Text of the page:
“He is a self-made man and worships his creator”* – the political putdown is definitely not dead

Times are tough for the 44th President at the moment but every so often he has an opportunity to exert a little revenge in the form of a put down.

The putdown is a long-established political device. In both the UK and the USA (although it’s no doubt a global “phenomenon”) there is a proud history. Lines like Winston Churchill’s description of a political adversary as “a modest man with much to be modest about” or Ronald Reagan’s classic to Walter Mondale (when asked about his advancing age), “I’m not going to exploit for political purposes my opponents youth and inexperience”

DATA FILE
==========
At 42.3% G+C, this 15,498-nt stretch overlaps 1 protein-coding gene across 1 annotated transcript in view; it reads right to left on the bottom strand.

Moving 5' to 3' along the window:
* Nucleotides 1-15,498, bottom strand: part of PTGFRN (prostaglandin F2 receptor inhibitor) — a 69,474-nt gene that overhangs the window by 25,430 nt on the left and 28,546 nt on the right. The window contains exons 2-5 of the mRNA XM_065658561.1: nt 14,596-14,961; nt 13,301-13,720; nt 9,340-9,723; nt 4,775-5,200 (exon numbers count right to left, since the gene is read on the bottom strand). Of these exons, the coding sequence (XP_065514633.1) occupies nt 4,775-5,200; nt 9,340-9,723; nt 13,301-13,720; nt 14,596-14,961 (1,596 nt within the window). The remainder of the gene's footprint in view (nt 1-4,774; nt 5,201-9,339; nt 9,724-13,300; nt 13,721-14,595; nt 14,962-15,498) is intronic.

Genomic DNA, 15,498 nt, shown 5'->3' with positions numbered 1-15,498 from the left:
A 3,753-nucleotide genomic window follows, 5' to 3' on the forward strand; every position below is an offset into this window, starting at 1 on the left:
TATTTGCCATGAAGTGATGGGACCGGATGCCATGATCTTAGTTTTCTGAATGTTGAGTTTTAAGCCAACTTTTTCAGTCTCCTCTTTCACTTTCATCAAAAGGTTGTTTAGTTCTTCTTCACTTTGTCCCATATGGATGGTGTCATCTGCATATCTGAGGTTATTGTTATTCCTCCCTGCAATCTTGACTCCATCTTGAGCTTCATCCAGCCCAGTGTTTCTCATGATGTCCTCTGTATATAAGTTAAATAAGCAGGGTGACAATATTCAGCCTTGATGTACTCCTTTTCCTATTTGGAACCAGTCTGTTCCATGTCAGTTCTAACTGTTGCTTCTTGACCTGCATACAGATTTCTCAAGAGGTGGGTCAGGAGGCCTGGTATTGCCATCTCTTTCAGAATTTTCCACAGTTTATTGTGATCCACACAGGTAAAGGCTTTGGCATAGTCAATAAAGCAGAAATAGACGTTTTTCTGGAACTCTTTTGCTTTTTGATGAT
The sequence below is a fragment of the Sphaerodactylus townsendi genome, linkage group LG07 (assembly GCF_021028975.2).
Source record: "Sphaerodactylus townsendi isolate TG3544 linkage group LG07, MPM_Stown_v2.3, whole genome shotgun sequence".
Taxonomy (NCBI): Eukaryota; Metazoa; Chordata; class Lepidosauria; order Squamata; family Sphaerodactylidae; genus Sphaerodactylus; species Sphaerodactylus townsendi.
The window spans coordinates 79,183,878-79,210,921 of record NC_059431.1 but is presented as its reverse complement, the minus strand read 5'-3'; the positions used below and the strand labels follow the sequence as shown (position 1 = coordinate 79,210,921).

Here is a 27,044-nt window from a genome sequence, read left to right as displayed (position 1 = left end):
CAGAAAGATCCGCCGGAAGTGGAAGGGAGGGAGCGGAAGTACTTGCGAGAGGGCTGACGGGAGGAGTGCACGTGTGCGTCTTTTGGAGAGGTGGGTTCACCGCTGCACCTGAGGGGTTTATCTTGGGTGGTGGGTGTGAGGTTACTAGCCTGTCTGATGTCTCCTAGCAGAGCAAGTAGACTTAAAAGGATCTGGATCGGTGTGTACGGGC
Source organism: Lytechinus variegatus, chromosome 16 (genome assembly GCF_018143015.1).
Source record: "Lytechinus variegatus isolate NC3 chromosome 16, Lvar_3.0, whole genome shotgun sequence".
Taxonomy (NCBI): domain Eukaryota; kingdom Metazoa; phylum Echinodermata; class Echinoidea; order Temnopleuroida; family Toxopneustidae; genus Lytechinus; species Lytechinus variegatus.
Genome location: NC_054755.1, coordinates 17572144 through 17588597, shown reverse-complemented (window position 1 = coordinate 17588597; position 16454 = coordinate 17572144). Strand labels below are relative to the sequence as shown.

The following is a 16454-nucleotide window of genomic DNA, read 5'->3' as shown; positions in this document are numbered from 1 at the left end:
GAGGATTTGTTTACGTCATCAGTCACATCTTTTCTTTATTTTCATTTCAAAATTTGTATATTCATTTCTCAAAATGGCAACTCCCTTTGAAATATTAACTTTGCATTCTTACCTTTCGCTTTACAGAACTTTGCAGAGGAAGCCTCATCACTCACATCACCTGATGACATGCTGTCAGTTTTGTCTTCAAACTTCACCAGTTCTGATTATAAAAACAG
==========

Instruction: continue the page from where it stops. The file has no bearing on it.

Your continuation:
Anyway, if you want to see President Obama doing a classic job of demolishing an opponent witheringly – and with absolutely all the right delivery technique – look no further than this clip of him at this year’s White House Correspondents Dinner.

Here, by the way, are my top three UK political putdowns. They’re drawn from a vast list of possibilities:

“She probably thinks Sinai is the plural of sinus” Jonathan Aitken, British MP, about Margaret Thatcher

“A sheep in sheep’s clothing” Winston Churchill on Clement Attlee

“The House of Commons is the longest running farce in the West End”. Cyril Smith.

Let me know if you have any favourites of your own. Meanwhile, enjoy the clip.

* Said of British Prime Minister, Benjamin Disraeli

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